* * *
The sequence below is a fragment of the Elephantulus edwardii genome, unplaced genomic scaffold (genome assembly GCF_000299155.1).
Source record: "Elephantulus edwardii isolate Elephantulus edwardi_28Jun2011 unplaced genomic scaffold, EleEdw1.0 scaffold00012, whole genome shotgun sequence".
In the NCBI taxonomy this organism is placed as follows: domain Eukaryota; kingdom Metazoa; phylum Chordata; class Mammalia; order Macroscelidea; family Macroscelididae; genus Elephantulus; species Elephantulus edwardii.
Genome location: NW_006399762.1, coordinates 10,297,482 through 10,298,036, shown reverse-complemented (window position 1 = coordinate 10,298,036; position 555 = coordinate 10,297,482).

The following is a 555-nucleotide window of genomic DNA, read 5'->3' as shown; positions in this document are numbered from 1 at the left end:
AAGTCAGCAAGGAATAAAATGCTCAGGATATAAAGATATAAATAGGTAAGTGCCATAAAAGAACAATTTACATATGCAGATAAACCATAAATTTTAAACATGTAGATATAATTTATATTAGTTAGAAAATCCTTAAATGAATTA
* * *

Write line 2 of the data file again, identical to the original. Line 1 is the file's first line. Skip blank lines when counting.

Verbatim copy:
Source record: "Elephantulus edwardii isolate Elephantulus edwardi_28Jun2011 unplaced genomic scaffold, EleEdw1.0 scaffold00012, whole genome shotgun sequence".